The Body Project is a dissonance-based body-acceptance program designed to help high school girls and college-age women resist cultural pressures to conform to the appearance ideal standard of female beauty and reduce their pursuit of unrealistic bodies. The Body Project is supported by more research than any other body image program and has been found to reduce onset of eating disorders.
Wake Forest University is proud to help facilitate peer-led Body Project groups. If you are interested in The Body Project coming to talk with your group on-campus or in serving as a group facilitator, please email Emily Palmieri at firstname.lastname@example.org.
Why the name? Besides being super WFU-style punny, at a much deeper level our hope for you is that you are/ become awake to your body’s worth, it’s intuitively wise signals for hunger, satiety, and fullness, as well as your body’s desires to move, stretch, and rest in ways that nourish your body and soul. We also hope you awaken to the value and beauty of diverse bodies.
We were all born into bodies that differ in shape, size, color and appearance features. Cultural influences, family, life experiences and other factors often get in the way of embracing unique appearances, especially during college. We are here to support you in your relationship with your body. We want it to be a healthy, compassionate, and authentic relationship… and we understand that it’s much easier said than done. Wherever you are on your journey, let us help. Please check out the prevention and treatment resources at Wake Forest University and consider signing up for upcoming events and training’s as they come available. In addition, please take advantage of our resources list and linked websites for valuable information and tools.
This weekly 90-minute group is dedicated to the support of students in the recovery process of eating disorders and disordered eating. Please email Emily Palmieri or Denisha Champion for information regarding this group.
Wake Forest University offers a multidisciplinary treatment team for students struggling with eating disorders and supporting their recovery. We know that addressing eating concerns is a multifaceted process. The EAT team officers support for the physical health complications, nutritional deficits, and psychological barriers often present in eating disorders. The current members of the EAT team at Wake Forest University are listed below.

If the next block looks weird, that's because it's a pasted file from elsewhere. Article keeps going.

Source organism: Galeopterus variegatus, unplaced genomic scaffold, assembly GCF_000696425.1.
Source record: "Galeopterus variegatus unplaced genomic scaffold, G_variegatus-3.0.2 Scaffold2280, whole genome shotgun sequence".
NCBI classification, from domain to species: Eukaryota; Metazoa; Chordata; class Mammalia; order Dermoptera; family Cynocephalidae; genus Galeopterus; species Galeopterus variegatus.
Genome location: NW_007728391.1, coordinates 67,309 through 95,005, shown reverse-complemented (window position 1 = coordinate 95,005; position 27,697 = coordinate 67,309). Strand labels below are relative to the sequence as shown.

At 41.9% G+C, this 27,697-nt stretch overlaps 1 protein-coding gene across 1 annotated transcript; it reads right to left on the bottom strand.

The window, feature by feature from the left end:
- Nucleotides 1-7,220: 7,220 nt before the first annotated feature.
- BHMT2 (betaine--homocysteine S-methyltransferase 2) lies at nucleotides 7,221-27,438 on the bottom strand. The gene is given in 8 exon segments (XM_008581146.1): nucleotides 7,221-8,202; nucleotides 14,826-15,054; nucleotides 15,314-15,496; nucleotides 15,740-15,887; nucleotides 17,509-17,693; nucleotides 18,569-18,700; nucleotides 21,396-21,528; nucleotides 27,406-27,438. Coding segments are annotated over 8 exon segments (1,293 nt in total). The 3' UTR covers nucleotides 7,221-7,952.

The EAT team, Student Health Services and the University Counseling Center strive to practice from a Health at Every Size perspective that does not equate health with weight. Living in a fat body can be very healthy and living in a thin body can be very unhealthy, contrary to many people’s understanding. Yes, I just used the word fat. We are reclaiming that word as a descriptor not an identity. Just as you have fingernails, you are not fingernails. Additionally, size diversity is something that is very much linked with genetics and parto of a multicultural identity.
Dr. Linda Bacon, a respected researcher with degrees in psychotherapy and exercise science, wrote the book Health at Every Size: The surprising truth about your weight and brought the objectivity of science into how we talk about body size while providing overwhelming evidence-based research support to the HAES movement. When healthcare providers focus on measurable indicators of assessing health (e.g. glucose levels and blood pressure) instead of weight, we have a more accurate understanding of your health and needs. Well-being and healthy habits are more important than any number on the scale. Here are a few tips towards participating in a Health at Every Size mindset as recommended by Dr. Deah Schwartz from the National Eating Disorders Association website (adapted for our use):
A documentary about the marketing of unattainable beauty around the world.
“Sex sells. What sells even more? Insecurity. Multi-billion dollar industries saturate our lives with images of unattainable beauty, exporting body hatred from New York to Beirut to Tokyo. Their target? Women, and increasingly men and children. The Illusionists turns the mirror on media, exposing the absurd, sometimes humorous, and shocking images that seek to enslave us.”
On October 18th 2017 at 6:00 PM in the Pugh Auditorium, WFU Counseling Center was proud to host film-maker Elena Rossini for a live screening and discussion with the writer and director herself. Those who attended asked live questions to Ms. Rossini as well as a team of professionals who work with body image and disordered eating. If you missed it, now worries! Click on the link to the film’s webpage and watch online! Be part of the revolution by becoming an Illusionists Ambassador! Talk with you friends and family, Dr. Emily Palmieri at the UCC, or another Health at Every Size (HAES) counselor or dietician you know to process personal reactions it stirs. AND KEEP YOUR EYE OUT FOR FUTURE EVENTS!
Create an intentionally positive feed (pun intended) by tailoring those you follow to allow a flood of positivity, light, healing, and hope into your day. Here are a few starting points to follow: